Comeau maintains there shouldn’t be too much of a focus on how well a child is or isn’t doing when exercising or partaking in a sport. If the focus is on the success, this could cause a child to become frustrated or overwhelmed and they might quit.
“You also have to let kids own it,” Comeau says. “I ran competitive track for years… and I lost my first race by a lot; I got crushed and it was okay; as long you like it enough, you’re going to keep doing it.
“Let it be the kids’ choice; parents shouldn’t worry if the kids don’t make the team and shouldn’t be saying for them to try harder. The first question should always be ‘Did you have fun?’”
On the other side of structured activity, Harris says parents need to also avoid making a child focus on one or two particular sports. Parents need to be open to their children trying different things at different times in their lives.
“If they specialize too early, they will be less likely to stay with that activity and adopt new activities,” he says.
Even if a kid is enjoying a sport or activity, Comeau says there is one other thing parents need to be acutely aware of: overscheduling. If a child has too many activities on the go, she says they could fall back into old habits because they don’t have enough leisure time.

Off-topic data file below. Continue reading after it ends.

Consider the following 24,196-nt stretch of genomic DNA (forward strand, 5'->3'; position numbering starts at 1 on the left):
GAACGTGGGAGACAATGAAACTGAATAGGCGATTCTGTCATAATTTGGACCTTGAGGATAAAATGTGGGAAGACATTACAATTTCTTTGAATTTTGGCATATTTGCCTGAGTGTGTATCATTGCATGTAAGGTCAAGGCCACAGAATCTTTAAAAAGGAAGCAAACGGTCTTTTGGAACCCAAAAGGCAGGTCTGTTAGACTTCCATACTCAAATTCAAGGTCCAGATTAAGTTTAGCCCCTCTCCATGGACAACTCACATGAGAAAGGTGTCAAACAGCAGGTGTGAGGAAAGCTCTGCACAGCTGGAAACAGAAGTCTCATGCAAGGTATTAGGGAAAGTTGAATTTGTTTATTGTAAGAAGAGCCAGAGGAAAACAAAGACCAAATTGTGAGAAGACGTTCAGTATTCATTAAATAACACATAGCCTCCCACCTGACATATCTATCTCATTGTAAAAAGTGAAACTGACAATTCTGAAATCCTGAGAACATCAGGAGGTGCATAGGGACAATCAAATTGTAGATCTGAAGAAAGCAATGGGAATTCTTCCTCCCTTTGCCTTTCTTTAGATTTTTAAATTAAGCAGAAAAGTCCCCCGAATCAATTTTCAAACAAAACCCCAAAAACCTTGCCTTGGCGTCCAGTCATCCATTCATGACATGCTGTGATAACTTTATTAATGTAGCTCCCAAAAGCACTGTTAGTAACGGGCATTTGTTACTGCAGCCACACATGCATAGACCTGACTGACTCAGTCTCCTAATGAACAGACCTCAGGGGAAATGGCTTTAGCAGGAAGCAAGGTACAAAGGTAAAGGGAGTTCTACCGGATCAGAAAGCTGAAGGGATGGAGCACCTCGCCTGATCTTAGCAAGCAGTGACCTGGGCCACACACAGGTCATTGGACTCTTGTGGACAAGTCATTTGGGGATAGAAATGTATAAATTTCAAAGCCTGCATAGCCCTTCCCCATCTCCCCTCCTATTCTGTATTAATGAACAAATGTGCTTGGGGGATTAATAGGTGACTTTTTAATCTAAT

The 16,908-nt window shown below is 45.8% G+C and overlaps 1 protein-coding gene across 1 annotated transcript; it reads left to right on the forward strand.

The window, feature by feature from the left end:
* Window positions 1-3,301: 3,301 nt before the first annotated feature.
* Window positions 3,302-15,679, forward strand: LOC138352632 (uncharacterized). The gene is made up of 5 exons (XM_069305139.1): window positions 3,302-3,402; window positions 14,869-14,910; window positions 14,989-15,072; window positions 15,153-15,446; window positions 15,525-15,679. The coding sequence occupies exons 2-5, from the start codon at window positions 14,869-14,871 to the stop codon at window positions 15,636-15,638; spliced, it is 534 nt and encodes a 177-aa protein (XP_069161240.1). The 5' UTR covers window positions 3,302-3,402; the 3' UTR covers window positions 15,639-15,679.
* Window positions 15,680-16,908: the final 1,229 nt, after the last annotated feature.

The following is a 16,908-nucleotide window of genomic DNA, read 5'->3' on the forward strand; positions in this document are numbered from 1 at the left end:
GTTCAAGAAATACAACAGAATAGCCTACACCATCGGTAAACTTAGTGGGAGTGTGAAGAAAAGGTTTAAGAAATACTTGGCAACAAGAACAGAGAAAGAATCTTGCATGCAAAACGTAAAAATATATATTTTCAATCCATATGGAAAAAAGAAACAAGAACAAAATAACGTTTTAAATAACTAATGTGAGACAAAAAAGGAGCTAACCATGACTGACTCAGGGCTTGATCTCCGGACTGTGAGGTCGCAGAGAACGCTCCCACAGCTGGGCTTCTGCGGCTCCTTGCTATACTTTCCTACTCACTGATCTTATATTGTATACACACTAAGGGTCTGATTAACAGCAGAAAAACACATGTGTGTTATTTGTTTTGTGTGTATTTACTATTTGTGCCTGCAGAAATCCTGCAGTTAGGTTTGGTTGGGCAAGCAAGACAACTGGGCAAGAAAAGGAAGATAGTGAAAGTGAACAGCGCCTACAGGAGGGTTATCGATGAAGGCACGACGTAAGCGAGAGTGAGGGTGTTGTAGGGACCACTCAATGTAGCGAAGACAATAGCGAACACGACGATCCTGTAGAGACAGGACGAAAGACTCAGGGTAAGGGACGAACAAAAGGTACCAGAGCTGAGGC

‘We’re a very busy society,” Comeau says. “Kids, they’re not really doing stuff when they’re not scheduled; they’re home on their screen or whatever; they aren’t outside.”
Thus, there needs to be a balance between structured activities, unstructured activities like walking or biking, and leisure time.
“There should be a balance of structure and fun and an emphasis should be on play and enjoyment and an appropriate amount (of activity) and variety,” Harris says.
There are a variety of resources in the Halifax Regional Municipality you can use to encourage your child to be more active. These range from tips and suggestions from experts to programs and facilities. Some examples include:
YMCA • ymcahfx.ca
Recreation Nova Scotia • recreationns.ns.ca
Canada Games Centre • canadagamescentre.ca
The F.I.T Files (blog written by Sue Comeau as her book’s protagonist Finn) • fitfiles.net
HRM Recreation • halifax.ca/recreation
Mi’kmaw Native Friendship Centre • Kids N Culture mymnfc.com/programs_education_cap.php
Nova Scotia Health Promoting Schools • nshps.ca/
HRM: KidSport • kidsportcanada.ca/nova-scotia/halifax-regional-municipality/
• Happy Kids Indoor Playground in Bedford (happykidshalifax.ca)
• Hop, Skip, Jump in Halifax (hopskipjump.ca)
• The Kids Fun Factory in Dartmouth (thekidsfunfactory.ca)
• The Playbox in Dartmouth (funattheplaybox.ca)
Resources mentioned in the article include: